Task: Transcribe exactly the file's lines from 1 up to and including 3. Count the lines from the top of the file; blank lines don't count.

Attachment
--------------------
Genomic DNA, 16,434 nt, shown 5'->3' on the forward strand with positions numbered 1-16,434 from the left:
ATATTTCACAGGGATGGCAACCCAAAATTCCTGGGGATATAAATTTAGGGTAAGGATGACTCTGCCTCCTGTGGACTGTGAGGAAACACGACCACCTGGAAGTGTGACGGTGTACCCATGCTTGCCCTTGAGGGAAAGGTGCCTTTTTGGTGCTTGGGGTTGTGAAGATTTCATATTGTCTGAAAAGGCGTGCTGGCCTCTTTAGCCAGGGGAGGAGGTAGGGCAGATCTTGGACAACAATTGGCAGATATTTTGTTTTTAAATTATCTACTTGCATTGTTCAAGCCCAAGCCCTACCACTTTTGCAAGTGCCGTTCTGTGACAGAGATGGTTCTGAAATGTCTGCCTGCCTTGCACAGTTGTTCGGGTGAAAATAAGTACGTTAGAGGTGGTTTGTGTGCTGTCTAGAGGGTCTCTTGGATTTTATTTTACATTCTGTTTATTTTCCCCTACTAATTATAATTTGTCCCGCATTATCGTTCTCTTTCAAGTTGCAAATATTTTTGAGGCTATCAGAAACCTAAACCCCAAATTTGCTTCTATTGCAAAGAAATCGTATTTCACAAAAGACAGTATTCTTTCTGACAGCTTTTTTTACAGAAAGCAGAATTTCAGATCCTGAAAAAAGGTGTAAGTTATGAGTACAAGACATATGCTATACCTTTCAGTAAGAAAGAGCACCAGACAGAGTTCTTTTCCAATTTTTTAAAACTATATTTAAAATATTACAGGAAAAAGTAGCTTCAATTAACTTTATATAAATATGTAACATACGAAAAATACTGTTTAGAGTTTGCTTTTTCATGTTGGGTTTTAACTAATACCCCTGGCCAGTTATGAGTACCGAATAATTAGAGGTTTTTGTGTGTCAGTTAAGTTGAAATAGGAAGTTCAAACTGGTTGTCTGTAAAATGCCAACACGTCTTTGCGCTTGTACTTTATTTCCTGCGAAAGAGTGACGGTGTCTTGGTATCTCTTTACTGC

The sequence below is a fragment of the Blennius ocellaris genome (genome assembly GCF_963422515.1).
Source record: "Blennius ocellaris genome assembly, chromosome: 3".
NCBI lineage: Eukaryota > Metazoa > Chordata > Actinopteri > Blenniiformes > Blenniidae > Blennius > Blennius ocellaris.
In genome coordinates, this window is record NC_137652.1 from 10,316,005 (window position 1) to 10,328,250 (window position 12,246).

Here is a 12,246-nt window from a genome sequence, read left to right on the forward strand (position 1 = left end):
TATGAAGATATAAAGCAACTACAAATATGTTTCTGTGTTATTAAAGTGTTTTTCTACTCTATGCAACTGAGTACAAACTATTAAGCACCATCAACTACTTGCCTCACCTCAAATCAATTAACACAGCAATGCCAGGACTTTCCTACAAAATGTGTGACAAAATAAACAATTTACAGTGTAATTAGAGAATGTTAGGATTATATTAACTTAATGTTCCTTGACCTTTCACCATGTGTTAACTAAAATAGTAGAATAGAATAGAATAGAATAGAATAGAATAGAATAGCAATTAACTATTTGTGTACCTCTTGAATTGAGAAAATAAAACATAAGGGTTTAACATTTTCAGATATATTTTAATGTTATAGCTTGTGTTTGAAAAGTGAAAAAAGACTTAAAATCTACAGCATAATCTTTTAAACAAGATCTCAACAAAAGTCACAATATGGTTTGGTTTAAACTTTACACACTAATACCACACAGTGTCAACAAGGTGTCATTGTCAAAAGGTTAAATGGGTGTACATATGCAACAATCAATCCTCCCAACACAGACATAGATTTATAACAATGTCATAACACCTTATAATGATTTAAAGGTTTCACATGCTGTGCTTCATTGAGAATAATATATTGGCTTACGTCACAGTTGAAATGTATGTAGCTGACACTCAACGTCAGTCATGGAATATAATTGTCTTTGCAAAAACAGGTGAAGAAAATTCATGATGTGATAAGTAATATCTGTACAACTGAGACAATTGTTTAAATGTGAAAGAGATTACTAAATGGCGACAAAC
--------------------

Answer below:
Genomic DNA, 16,434 nt, shown 5'->3' on the forward strand with positions numbered 1-16,434 from the left:
ATATTTCACAGGGATGGCAACCCAAAATTCCTGGGGATATAAATTTAGGGTAAGGATGACTCTGCCTCCTGTGGACTGTGAGGAAACACGACCACCTGGAAGTGTGACGGTGTACCCATGCTTGCCCTTGAGGGAAAGGTGCCTTTTTGGTGCTTGGGGTTGTGAAGATTTCATATTGTCTGAAAAGGCGTGCTGGCCTCTTTAGCCAGGGGAGGAGGTAGGGCAGATCTTGGACAACAATTGGCAGATATTTTGTTTTTAAATTATCTACTTGCATTGTTCAAGCCCAAGCCCTACCACTTTTGCAAGTGCCGTTCTGTGACAGAGATGGTTCTGAAATGTCTGCCTGCCTTGCACAGTTGTTCGGGTGAAAATAAGTACGTTAGAGGTGGTTTGTGTGCTGTCTAGAGGGTCTCTTGGATTTTATTTTACATTCTGTTTATTTTCCCCTACTAATTATAATTTGTCCCGCATTATCGTTCTCTTTCAAGTTGCAAATATTTTTGAGGCTATCAGAAACCTAAACCCCAAATTTGCTTCTATTGCAAAGAAATCGTATTTCACAAAAGACAGTATTCTTTCTGACAGCTTTTTTTACAGAAAGCAGAATTTCAGATCCTGAAAAAAGGTGTAAGTTATGAGTACAAGACATATGCTATACCTTTCAGTAAGAAAGAGCACCAGACAGAGTTCTTTTCCAATTTTTTAAAACTATATTTAAAATATTACAGGAAAAAGTAGCTTCAATTAACTTTATATAAATATGTAACATACGAAAAATACTGTTTAGAGTTTGCTTTTTCATGTTGGGTTTTAACTAATACCCCTGGCCAGTTATGAGTACCGAATAATTAGAGGTTTTTGTGTGTCAGTTAAGTTGAAATAGGAAGTTCAAACTGGTTGTCTGTAAAATGCCAACACGTCTTTGCGCTTGTACTTTATTTCCTGCGAAAGAGTGACGGTGTCTTGGTATCTCTTTACTGC

The sequence below is a fragment of the Blennius ocellaris genome (genome assembly GCF_963422515.1).